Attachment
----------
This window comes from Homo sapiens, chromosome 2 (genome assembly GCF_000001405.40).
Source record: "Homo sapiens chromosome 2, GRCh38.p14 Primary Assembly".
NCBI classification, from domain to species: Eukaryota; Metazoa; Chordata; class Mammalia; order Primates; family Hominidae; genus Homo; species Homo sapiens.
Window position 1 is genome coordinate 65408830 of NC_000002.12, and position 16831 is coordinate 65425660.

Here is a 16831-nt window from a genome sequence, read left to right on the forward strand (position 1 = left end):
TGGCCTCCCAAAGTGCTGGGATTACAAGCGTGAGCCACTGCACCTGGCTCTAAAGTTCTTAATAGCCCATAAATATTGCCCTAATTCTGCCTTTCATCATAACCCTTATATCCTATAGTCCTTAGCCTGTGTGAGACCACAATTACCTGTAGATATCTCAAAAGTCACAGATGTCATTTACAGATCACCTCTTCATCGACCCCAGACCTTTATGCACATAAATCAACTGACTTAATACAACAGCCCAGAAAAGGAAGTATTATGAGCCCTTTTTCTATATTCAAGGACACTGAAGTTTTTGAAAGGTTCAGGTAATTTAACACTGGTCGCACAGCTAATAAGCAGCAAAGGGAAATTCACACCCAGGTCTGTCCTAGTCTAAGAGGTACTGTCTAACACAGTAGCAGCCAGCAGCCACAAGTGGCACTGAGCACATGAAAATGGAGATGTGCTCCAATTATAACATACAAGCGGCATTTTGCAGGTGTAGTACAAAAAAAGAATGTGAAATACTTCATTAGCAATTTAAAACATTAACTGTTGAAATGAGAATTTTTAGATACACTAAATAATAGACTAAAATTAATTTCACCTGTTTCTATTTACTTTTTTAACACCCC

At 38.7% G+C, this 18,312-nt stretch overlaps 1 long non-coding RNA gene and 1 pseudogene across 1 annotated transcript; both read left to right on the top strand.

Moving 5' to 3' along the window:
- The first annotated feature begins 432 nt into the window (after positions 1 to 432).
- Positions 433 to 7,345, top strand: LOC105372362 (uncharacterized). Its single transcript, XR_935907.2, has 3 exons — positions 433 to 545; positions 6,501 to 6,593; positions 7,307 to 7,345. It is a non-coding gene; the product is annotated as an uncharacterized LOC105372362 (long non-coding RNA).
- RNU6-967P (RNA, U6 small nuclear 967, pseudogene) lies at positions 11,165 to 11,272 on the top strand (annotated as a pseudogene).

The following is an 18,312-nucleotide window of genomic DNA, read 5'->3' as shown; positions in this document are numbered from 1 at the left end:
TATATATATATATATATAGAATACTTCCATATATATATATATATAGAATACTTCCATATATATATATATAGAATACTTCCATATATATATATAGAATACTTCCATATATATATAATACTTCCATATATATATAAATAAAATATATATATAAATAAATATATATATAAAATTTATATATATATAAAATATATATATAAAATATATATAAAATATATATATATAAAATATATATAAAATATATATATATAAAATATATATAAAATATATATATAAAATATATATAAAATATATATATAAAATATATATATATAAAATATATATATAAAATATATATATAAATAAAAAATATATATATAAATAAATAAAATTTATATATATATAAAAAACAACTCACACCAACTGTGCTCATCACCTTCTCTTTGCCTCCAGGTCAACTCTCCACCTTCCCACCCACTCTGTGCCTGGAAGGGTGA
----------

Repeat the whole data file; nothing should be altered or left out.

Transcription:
This window comes from Homo sapiens, chromosome 2 (genome assembly GCF_000001405.40).
Source record: "Homo sapiens chromosome 2, GRCh38.p14 Primary Assembly".
NCBI classification, from domain to species: Eukaryota; Metazoa; Chordata; class Mammalia; order Primates; family Hominidae; genus Homo; species Homo sapiens.
Window position 1 is genome coordinate 65408830 of NC_000002.12, and position 16831 is coordinate 65425660.

Here is a 16831-nt window from a genome sequence, read left to right on the forward strand (position 1 = left end):
TGGCCTCCCAAAGTGCTGGGATTACAAGCGTGAGCCACTGCACCTGGCTCTAAAGTTCTTAATAGCCCATAAATATTGCCCTAATTCTGCCTTTCATCATAACCCTTATATCCTATAGTCCTTAGCCTGTGTGAGACCACAATTACCTGTAGATATCTCAAAAGTCACAGATGTCATTTACAGATCACCTCTTCATCGACCCCAGACCTTTATGCACATAAATCAACTGACTTAATACAACAGCCCAGAAAAGGAAGTATTATGAGCCCTTTTTCTATATTCAAGGACACTGAAGTTTTTGAAAGGTTCAGGTAATTTAACACTGGTCGCACAGCTAATAAGCAGCAAAGGGAAATTCACACCCAGGTCTGTCCTAGTCTAAGAGGTACTGTCTAACACAGTAGCAGCCAGCAGCCACAAGTGGCACTGAGCACATGAAAATGGAGATGTGCTCCAATTATAACATACAAGCGGCATTTTGCAGGTGTAGTACAAAAAAAGAATGTGAAATACTTCATTAGCAATTTAAAACATTAACTGTTGAAATGAGAATTTTTAGATACACTAAATAATAGACTAAAATTAATTTCACCTGTTTCTATTTACTTTTTTAACACCCC

At 38.7% G+C, this 18,312-nt stretch overlaps 1 long non-coding RNA gene and 1 pseudogene across 1 annotated transcript; both read left to right on the top strand.

Moving 5' to 3' along the window:
- The first annotated feature begins 432 nt into the window (after positions 1 to 432).
- Positions 433 to 7,345, top strand: LOC105372362 (uncharacterized). Its single transcript, XR_935907.2, has 3 exons — positions 433 to 545; positions 6,501 to 6,593; positions 7,307 to 7,345. It is a non-coding gene; the product is annotated as an uncharacterized LOC105372362 (long non-coding RNA).
- RNU6-967P (RNA, U6 small nuclear 967, pseudogene) lies at positions 11,165 to 11,272 on the top strand (annotated as a pseudogene).

The following is an 18,312-nucleotide window of genomic DNA, read 5'->3' as shown; positions in this document are numbered from 1 at the left end:
TATATATATATATATATAGAATACTTCCATATATATATATATATAGAATACTTCCATATATATATATATAGAATACTTCCATATATATATATAGAATACTTCCATATATATATAATACTTCCATATATATATAAATAAAATATATATATAAATAAATATATATATAAAATTTATATATATATAAAATATATATATAAAATATATATAAAATATATATATATAAAATATATATAAAATATATATATATAAAATATATATAAAATATATATATAAAATATATATAAAATATATATATAAAATATATATATATAAAATATATATATAAAATATATATATAAATAAAAAATATATATATAAATAAATAAAATTTATATATATATAAAAAACAACTCACACCAACTGTGCTCATCACCTTCTCTTTGCCTCCAGGTCAACTCTCCACCTTCCCACCCACTCTGTGCCTGGAAGGGTGA